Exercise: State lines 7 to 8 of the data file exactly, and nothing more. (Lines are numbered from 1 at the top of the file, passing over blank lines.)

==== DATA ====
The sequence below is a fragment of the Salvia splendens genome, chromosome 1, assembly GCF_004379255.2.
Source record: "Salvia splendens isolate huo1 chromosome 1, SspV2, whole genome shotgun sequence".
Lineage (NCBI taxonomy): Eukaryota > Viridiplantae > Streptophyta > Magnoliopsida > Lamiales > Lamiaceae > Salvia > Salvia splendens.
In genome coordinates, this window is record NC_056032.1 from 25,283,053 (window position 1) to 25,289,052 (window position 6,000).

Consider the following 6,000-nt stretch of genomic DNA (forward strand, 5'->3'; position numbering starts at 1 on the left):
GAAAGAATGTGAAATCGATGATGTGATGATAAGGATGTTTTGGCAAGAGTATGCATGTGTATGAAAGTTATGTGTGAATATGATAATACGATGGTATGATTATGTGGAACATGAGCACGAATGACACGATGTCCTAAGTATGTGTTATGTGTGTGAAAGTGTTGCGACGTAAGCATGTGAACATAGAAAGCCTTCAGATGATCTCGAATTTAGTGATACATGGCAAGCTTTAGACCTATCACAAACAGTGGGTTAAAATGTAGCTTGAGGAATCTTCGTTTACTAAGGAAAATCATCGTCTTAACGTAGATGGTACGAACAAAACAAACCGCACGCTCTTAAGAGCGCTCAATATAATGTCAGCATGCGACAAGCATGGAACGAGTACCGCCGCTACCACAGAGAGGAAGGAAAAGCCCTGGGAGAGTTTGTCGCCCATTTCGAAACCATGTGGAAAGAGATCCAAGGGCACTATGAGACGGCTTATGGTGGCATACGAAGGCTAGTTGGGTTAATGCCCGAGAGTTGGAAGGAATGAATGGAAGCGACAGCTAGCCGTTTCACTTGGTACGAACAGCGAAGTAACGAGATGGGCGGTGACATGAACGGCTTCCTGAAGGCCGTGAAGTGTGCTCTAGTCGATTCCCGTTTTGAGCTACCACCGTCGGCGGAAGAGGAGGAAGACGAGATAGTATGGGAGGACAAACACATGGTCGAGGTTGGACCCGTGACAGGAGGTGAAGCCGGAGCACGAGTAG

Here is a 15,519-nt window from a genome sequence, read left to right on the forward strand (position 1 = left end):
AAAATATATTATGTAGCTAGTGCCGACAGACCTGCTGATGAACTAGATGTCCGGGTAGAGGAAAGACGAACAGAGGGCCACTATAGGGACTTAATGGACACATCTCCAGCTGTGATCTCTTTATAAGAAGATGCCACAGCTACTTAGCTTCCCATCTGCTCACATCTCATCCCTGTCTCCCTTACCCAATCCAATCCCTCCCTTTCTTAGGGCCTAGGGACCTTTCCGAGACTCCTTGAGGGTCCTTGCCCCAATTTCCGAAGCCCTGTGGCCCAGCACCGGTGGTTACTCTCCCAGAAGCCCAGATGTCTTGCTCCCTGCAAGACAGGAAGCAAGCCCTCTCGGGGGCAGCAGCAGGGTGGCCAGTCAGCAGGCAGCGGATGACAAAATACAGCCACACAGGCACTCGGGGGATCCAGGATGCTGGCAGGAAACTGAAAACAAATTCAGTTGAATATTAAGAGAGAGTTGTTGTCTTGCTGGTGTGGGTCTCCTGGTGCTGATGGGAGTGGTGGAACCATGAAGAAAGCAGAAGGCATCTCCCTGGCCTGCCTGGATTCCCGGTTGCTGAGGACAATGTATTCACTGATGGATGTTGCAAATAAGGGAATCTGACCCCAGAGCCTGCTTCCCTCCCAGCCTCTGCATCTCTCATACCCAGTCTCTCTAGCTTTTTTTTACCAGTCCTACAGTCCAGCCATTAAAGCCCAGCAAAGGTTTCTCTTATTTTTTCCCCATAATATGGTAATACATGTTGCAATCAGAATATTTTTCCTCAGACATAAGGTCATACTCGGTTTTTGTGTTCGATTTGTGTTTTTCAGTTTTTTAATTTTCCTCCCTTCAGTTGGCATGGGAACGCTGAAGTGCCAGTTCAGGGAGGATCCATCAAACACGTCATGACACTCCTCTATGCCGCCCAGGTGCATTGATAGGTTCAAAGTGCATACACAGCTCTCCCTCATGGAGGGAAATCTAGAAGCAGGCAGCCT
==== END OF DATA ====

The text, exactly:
Here is a 15,519-nt window from a genome sequence, read left to right on the forward strand (position 1 = left end):
AAAATATATTATGTAGCTAGTGCCGACAGACCTGCTGATGAACTAGATGTCCGGGTAGAGGAAAGACGAACAGAGGGCCACTATAGGGACTTAATGGACACATCTCCAGCTGTGATCTCTTTATAAGAAGATGCCACAGCTACTTAGCTTCCCATCTGCTCACATCTCATCCCTGTCTCCCTTACCCAATCCAATCCCTCCCTTTCTTAGGGCCTAGGGACCTTTCCGAGACTCCTTGAGGGTCCTTGCCCCAATTTCCGAAGCCCTGTGGCCCAGCACCGGTGGTTACTCTCCCAGAAGCCCAGATGTCTTGCTCCCTGCAAGACAGGAAGCAAGCCCTCTCGGGGGCAGCAGCAGGGTGGCCAGTCAGCAGGCAGCGGATGACAAAATACAGCCACACAGGCACTCGGGGGATCCAGGATGCTGGCAGGAAACTGAAAACAAATTCAGTTGAATATTAAGAGAGAGTTGTTGTCTTGCTGGTGTGGGTCTCCTGGTGCTGATGGGAGTGGTGGAACCATGAAGAAAGCAGAAGGCATCTCCCTGGCCTGCCTGGATTCCCGGTTGCTGAGGACAATGTATTCACTGATGGATGTTGCAAATAAGGGAATCTGACCCCAGAGCCTGCTTCCCTCCCAGCCTCTGCATCTCTCATACCCAGTCTCTCTAGCTTTTTTTTACCAGTCCTACAGTCCAGCCATTAAAGCCCAGCAAAGGTTTCTCTTATTTTTTCCCCATAATATGGTAATACATGTTGCAATCAGAATATTTTTCCTCAGACATAAGGTCATACTCGGTTTTTGTGTTCGATTTGTGTTTTTCAGTTTTTTAATTTTCCTCCCTTCAGTTGGCATGGGAACGCTGAAGTGCCAGTTCAGGGAGGATCCATCAAACACGTCATGACACTCCTCTATGCCGCCCAGGTGCATTGATAGGTTCAAAGTGCATACACAGCTCTCCCTCATGGAGGGAAATCTAGAAGCAGGCAGCCT